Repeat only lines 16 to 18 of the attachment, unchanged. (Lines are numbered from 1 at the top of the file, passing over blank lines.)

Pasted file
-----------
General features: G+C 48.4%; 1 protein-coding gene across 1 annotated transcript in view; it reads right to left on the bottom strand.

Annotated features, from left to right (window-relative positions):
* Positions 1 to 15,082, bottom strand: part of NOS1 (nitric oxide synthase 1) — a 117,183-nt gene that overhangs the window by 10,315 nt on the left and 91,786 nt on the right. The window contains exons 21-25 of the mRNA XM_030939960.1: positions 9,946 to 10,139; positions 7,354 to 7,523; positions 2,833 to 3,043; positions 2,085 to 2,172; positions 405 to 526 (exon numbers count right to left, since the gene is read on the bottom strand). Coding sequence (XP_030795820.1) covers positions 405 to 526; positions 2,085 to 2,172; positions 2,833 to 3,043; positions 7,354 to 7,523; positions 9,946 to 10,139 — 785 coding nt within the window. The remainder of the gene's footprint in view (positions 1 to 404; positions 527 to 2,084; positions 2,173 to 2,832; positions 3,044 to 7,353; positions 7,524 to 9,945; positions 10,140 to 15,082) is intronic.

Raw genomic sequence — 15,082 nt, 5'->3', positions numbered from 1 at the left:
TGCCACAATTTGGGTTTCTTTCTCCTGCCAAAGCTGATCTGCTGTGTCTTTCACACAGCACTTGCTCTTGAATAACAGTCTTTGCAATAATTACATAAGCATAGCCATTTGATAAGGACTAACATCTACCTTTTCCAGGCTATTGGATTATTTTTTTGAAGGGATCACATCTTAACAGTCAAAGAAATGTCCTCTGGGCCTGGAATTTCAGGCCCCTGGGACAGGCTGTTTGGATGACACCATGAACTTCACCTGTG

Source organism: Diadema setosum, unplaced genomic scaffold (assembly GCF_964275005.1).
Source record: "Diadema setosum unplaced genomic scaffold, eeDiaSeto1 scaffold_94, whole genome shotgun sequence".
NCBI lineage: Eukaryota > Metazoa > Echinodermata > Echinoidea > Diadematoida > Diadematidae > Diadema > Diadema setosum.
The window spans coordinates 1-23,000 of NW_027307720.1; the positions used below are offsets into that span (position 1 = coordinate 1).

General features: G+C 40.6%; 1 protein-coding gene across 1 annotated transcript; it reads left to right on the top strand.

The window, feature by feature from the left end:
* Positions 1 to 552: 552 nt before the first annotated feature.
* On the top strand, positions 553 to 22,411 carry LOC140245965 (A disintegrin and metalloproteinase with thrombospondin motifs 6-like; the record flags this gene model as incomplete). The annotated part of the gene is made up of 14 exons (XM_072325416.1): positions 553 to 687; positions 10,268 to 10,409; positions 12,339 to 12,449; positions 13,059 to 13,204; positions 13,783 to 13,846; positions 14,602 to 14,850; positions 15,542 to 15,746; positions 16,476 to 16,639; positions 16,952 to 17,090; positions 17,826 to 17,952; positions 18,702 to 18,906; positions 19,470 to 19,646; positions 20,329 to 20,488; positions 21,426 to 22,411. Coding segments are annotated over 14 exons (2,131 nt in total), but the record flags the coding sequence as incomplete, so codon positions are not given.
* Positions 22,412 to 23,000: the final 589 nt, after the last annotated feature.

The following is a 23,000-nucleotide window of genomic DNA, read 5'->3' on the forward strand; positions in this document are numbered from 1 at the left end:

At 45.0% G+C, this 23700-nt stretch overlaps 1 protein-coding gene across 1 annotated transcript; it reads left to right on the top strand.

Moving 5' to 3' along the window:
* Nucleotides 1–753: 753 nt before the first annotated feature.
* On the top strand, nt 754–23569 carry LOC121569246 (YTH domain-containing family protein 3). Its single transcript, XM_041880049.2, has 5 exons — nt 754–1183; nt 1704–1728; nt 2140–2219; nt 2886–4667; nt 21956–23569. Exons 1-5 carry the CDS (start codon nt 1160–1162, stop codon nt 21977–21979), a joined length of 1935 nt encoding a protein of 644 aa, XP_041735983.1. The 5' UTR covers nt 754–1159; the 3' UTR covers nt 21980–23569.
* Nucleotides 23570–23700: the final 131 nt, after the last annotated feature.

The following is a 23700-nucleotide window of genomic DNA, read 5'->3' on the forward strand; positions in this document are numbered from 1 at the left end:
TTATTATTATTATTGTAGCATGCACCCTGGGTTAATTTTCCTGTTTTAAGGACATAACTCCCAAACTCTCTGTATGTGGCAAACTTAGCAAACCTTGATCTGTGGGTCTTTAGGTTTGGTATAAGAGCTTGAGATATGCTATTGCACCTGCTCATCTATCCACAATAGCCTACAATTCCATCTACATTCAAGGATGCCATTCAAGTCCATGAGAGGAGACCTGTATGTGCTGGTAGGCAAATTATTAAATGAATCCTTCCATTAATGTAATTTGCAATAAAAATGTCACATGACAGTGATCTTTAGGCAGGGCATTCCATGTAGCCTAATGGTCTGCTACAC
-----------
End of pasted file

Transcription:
At 45.0% G+C, this 23700-nt stretch overlaps 1 protein-coding gene across 1 annotated transcript; it reads left to right on the top strand.

Moving 5' to 3' along the window:
* Nucleotides 1–753: 753 nt before the first annotated feature.